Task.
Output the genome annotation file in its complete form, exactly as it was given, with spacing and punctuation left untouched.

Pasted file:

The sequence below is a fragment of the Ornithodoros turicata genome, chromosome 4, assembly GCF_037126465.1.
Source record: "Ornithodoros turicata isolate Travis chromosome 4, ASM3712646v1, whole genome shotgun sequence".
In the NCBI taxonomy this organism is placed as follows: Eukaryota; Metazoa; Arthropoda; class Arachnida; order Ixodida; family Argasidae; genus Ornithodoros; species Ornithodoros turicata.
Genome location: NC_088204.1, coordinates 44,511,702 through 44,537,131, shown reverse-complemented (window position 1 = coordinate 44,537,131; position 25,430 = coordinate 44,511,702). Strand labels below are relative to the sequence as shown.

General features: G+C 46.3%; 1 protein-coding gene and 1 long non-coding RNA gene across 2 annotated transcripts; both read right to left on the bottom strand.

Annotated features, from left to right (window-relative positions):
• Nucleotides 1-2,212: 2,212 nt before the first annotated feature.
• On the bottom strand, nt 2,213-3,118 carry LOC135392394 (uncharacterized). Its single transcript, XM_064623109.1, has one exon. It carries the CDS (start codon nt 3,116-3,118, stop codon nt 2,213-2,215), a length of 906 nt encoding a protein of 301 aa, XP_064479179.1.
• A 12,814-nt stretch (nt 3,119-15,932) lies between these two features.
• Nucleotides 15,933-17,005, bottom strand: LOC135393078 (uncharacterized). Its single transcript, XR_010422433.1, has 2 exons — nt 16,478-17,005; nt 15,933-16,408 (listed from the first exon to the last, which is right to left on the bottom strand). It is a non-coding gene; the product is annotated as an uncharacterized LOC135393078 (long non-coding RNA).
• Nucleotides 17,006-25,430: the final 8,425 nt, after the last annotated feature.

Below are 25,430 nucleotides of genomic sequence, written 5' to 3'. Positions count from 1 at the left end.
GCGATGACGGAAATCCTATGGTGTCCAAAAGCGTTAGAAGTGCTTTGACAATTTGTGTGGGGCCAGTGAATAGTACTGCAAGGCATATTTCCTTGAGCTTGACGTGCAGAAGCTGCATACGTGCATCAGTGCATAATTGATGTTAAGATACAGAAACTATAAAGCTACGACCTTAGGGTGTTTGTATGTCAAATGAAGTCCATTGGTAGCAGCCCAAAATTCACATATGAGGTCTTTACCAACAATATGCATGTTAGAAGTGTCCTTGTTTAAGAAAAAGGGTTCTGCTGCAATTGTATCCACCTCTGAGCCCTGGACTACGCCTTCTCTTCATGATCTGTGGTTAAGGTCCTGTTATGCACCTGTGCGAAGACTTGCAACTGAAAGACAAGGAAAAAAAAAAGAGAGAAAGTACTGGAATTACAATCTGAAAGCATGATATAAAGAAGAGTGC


The sequence below is a fragment of the Ornithodoros turicata genome, chromosome 4, assembly GCF_037126465.1.
Source record: "Ornithodoros turicata isolate Travis chromosome 4, ASM3712646v1, whole genome shotgun sequence".
In the NCBI taxonomy this organism is placed as follows: Eukaryota; Metazoa; Arthropoda; class Arachnida; order Ixodida; family Argasidae; genus Ornithodoros; species Ornithodoros turicata.
Genome location: NC_088204.1, coordinates 44,511,702 through 44,537,131, shown reverse-complemented (window position 1 = coordinate 44,537,131; position 25,430 = coordinate 44,511,702). Strand labels below are relative to the sequence as shown.

General features: G+C 46.3%; 1 protein-coding gene and 1 long non-coding RNA gene across 2 annotated transcripts; both read right to left on the bottom strand.

Annotated features, from left to right (window-relative positions):
• Nucleotides 1-2,212: 2,212 nt before the first annotated feature.
• On the bottom strand, nt 2,213-3,118 carry LOC135392394 (uncharacterized). Its single transcript, XM_064623109.1, has one exon. It carries the CDS (start codon nt 3,116-3,118, stop codon nt 2,213-2,215), a length of 906 nt encoding a protein of 301 aa, XP_064479179.1.
• A 12,814-nt stretch (nt 3,119-15,932) lies between these two features.
• Nucleotides 15,933-17,005, bottom strand: LOC135393078 (uncharacterized). Its single transcript, XR_010422433.1, has 2 exons — nt 16,478-17,005; nt 15,933-16,408 (listed from the first exon to the last, which is right to left on the bottom strand). It is a non-coding gene; the product is annotated as an uncharacterized LOC135393078 (long non-coding RNA).
• Nucleotides 17,006-25,430: the final 8,425 nt, after the last annotated feature.

Below are 25,430 nucleotides of genomic sequence, written 5' to 3'. Positions count from 1 at the left end.
GCGATGACGGAAATCCTATGGTGTCCAAAAGCGTTAGAAGTGCTTTGACAATTTGTGTGGGGCCAGTGAATAGTACTGCAAGGCATATTTCCTTGAGCTTGACGTGCAGAAGCTGCATACGTGCATCAGTGCATAATTGATGTTAAGATACAGAAACTATAAAGCTACGACCTTAGGGTGTTTGTATGTCAAATGAAGTCCATTGGTAGCAGCCCAAAATTCACATATGAGGTCTTTACCAACAATATGCATGTTAGAAGTGTCCTTGTTTAAGAAAAAGGGTTCTGCTGCAATTGTATCCACCTCTGAGCCCTGGACTACGCCTTCTCTTCATGATCTGTGGTTAAGGTCCTGTTATGCACCTGTGCGAAGACTTGCAACTGAAAGACAAGGAAAAAAAAAAGAGAGAAAGTACTGGAATTACAATCTGAAAGCATGATATAAAGAAGAGTGC